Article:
17 April 2005

One Over Many

Much of the disagreement between Rickless and me appears to center around how we understand the One Over Many argument. I take it to be the fundamental argument, for Plato, for the existence of Forms. And I think the objections in the first half of the Parmenides may usefully be regarded as a testing of this argument in various ways.

The One Over Many argument, recall, is a way of dealing with the problem of universals--sc. the problem of what must the world be like, for us to be able to apply truly, to distinct individuals, one and the same predicate. It proceeds roughly as follows:

1. a is F; b is F; c is F; etc. (where a, b, c, and the rest are sensible particulars).
2. Thus there is some one thing that a, b, c (and so on) all are. Call it X.
3. X cannot be identified with a, b, c (and so on) or with any aspect of these.
4. Thus X is not itself sensible; and it is separate from sensibles.
One then tries to explain the relationship between X and a, b, c (and so on) in such a way as to account for our wanting to call a, b, and c by the same name: they 'participate' in X; or they 'imitate' X, X being a paradigm; and some such thing.

Parmenides' first objection (Are there Forms for mud? etc.) can be understood as a testing of the range of predicates over which we are prepared to accept the One Over Many as operating; his second objection (Are the Forms over particulars like a sail? etc.) as a testing of the relationship between a putative Form and the particulars it is meant to explain; his third objection (the Third Man), as a testing of the uniqueness claim, that there is just one thing that the particulars all are.

Rickless wants to deny that the Third Man is a testing of the uniqueness claim. As we have seen, he takes it to be denying that Forms are undivided. But it seems to me that he can adopt this position, only by an imprecision in how he states Plato's theory of Forms. (I recommend that readers consult for themselves his 1998 Phil Rev piece, since I can quote only short passages here.)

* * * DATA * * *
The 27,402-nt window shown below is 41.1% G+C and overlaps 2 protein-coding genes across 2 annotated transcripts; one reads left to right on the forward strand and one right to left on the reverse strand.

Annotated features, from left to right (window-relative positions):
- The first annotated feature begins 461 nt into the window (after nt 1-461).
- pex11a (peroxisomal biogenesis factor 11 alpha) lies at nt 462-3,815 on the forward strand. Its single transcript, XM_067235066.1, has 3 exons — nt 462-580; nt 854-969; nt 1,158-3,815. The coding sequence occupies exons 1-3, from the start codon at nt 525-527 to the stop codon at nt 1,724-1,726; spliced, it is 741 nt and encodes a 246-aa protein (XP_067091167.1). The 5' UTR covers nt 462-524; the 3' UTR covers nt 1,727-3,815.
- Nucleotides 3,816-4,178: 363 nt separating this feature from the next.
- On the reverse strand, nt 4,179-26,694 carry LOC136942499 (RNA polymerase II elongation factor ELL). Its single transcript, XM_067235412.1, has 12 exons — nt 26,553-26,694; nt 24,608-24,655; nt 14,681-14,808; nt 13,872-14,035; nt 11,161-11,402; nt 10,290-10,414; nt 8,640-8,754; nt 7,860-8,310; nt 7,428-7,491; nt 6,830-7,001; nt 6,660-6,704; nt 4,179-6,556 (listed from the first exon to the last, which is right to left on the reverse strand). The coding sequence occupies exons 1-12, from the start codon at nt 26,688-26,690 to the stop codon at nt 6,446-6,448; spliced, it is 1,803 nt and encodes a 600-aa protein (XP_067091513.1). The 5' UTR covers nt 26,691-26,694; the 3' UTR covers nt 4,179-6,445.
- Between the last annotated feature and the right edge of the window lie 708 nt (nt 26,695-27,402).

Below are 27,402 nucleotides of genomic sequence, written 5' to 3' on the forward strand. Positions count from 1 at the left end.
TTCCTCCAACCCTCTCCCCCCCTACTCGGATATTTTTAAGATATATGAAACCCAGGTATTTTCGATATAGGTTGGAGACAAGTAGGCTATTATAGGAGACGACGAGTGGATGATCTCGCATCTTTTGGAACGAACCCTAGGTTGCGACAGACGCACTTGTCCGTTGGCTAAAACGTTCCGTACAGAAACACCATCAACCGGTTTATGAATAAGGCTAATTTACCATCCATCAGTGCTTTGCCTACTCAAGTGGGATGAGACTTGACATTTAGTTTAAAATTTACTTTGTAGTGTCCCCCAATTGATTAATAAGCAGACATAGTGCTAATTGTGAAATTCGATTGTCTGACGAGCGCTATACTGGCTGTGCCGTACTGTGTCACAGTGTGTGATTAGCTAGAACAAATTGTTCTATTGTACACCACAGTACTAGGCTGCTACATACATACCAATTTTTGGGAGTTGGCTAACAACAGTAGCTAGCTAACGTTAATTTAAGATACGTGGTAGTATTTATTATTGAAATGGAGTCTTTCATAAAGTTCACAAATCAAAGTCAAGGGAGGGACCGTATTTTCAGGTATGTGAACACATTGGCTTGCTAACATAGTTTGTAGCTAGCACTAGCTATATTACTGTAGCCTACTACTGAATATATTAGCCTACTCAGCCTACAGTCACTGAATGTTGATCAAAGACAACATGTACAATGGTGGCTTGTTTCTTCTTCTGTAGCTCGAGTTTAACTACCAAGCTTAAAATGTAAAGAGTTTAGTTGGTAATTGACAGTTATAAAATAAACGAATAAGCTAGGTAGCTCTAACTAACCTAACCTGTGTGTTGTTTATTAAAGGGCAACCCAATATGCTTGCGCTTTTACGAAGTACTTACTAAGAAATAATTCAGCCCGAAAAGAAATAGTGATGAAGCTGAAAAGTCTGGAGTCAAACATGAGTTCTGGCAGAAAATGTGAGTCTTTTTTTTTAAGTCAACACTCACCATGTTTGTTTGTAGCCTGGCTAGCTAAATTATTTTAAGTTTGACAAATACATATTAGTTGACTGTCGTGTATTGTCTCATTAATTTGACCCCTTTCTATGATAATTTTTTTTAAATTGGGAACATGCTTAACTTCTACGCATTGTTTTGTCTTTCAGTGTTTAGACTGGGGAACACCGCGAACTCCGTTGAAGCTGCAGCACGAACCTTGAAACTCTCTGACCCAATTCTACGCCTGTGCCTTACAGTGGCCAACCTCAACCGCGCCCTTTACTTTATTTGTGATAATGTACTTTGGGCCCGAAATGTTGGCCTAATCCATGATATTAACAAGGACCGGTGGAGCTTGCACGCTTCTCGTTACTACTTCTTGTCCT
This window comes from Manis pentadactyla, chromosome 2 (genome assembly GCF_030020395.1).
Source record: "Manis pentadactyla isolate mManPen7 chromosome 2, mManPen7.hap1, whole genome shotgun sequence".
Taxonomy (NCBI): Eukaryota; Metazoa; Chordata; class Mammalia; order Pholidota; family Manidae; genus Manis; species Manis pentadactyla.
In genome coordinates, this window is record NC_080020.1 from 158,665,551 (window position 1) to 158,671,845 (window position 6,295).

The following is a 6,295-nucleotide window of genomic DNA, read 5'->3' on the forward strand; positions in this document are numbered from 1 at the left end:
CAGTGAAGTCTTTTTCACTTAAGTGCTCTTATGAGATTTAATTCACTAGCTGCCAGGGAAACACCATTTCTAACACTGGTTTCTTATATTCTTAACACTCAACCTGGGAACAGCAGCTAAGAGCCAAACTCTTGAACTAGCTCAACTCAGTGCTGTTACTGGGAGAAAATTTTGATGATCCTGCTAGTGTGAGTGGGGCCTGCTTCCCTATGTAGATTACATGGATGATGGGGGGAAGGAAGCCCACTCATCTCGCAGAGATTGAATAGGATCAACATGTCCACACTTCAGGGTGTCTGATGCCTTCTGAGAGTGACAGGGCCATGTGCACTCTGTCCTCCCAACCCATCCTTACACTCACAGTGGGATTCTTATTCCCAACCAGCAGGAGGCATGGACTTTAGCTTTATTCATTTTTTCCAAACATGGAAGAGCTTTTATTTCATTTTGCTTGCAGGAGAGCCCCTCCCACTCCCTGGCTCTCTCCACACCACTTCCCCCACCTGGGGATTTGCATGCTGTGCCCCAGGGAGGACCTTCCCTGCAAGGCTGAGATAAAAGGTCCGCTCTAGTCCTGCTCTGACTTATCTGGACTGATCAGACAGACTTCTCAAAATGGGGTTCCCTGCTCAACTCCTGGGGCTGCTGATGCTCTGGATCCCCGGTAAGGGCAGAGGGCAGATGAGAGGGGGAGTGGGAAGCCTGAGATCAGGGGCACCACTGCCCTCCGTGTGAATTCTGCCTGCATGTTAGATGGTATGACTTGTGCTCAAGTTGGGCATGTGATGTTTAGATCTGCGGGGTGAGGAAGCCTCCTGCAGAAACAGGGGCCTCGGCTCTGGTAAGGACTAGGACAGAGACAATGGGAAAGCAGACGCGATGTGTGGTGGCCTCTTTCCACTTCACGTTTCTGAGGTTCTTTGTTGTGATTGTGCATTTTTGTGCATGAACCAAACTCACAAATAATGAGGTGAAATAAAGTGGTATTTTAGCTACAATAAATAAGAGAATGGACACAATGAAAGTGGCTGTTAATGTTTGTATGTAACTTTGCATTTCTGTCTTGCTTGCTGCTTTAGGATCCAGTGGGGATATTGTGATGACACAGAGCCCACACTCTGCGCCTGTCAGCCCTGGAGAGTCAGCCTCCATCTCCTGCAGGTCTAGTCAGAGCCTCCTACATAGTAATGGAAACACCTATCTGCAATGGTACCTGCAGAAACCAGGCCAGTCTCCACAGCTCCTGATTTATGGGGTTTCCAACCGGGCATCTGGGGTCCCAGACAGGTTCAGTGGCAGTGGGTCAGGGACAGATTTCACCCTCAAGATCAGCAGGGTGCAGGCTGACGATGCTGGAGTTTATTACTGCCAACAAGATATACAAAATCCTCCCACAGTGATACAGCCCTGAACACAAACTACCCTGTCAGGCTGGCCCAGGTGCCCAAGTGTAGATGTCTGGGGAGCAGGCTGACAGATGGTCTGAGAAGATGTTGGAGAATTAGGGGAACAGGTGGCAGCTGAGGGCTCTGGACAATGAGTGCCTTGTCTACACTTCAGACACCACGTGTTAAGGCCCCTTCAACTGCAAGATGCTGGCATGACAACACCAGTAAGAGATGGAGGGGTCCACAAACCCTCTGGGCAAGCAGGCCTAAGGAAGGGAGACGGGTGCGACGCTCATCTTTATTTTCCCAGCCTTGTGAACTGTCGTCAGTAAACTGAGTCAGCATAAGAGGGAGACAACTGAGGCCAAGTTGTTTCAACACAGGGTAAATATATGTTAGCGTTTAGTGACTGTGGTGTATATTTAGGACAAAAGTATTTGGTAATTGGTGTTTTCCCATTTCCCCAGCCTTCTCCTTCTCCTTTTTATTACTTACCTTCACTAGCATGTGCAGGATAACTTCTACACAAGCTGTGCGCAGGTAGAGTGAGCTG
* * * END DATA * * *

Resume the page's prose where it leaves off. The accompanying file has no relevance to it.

Rickless gives a quasi-axiomatic statement of the theory of Forms. That Forms exist is simply asserted in an axiom he calls '(E)':
(E) There are properties, to each of which there corresponds a Form. [For some property F, there is a Form corresponding to F (namely, a Form of F-ness)]. (503)
The One Over Many is expressed in the following axiom, called '(OM)':
(OM) For any property F to which there corresponds a Form, and any plurality of things that are F, there is a Form of F-ness by virtue of partaking of which each member of the plurality is F (namely, a Form of F-ness that is one over many).
Issues involving whether Forms are one or not Rickless takes to be captured in an axiom '(O)':
(O) Every Form is one. (509)
Rickless simply states this axiom at first, saying that what it means is yet to be determined, but then he proceeds as if it has just one sense, and he goes on to claim that it means, in effect, that each Form is undivided.